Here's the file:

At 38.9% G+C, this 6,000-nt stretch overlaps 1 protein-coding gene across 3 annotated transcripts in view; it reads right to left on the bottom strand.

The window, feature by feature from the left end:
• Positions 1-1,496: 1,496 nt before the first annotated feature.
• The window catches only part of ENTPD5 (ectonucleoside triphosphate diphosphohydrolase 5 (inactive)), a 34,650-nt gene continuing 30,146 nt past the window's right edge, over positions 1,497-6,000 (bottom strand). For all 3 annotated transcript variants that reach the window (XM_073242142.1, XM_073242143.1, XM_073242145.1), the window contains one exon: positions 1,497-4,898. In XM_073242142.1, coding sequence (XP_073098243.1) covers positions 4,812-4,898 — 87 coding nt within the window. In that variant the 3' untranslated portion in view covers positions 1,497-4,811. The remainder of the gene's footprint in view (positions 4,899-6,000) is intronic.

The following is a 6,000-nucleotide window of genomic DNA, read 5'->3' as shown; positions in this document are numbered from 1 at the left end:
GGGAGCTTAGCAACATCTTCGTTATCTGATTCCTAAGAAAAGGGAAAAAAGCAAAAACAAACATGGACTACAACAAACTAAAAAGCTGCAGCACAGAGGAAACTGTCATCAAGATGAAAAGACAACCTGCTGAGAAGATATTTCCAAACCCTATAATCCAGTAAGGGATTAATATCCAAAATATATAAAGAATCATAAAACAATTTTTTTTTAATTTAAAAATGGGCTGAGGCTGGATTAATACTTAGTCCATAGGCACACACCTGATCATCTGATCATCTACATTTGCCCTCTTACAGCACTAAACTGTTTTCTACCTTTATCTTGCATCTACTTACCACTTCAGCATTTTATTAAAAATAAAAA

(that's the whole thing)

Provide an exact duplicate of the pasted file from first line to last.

At 38.9% G+C, this 6,000-nt stretch overlaps 1 protein-coding gene across 3 annotated transcripts in view; it reads right to left on the bottom strand.

The window, feature by feature from the left end:
• Positions 1-1,496: 1,496 nt before the first annotated feature.
• The window catches only part of ENTPD5 (ectonucleoside triphosphate diphosphohydrolase 5 (inactive)), a 34,650-nt gene continuing 30,146 nt past the window's right edge, over positions 1,497-6,000 (bottom strand). For all 3 annotated transcript variants that reach the window (XM_073242142.1, XM_073242143.1, XM_073242145.1), the window contains one exon: positions 1,497-4,898. In XM_073242142.1, coding sequence (XP_073098243.1) covers positions 4,812-4,898 — 87 coding nt within the window. In that variant the 3' untranslated portion in view covers positions 1,497-4,811. The remainder of the gene's footprint in view (positions 4,899-6,000) is intronic.

The following is a 6,000-nucleotide window of genomic DNA, read 5'->3' as shown; positions in this document are numbered from 1 at the left end:
GGGAGCTTAGCAACATCTTCGTTATCTGATTCCTAAGAAAAGGGAAAAAAGCAAAAACAAACATGGACTACAACAAACTAAAAAGCTGCAGCACAGAGGAAACTGTCATCAAGATGAAAAGACAACCTGCTGAGAAGATATTTCCAAACCCTATAATCCAGTAAGGGATTAATATCCAAAATATATAAAGAATCATAAAACAATTTTTTTTTAATTTAAAAATGGGCTGAGGCTGGATTAATACTTAGTCCATAGGCACACACCTGATCATCTGATCATCTACATTTGCCCTCTTACAGCACTAAACTGTTTTCTACCTTTATCTTGCATCTACTTACCACTTCAGCATTTTATTAAAAATAAAAA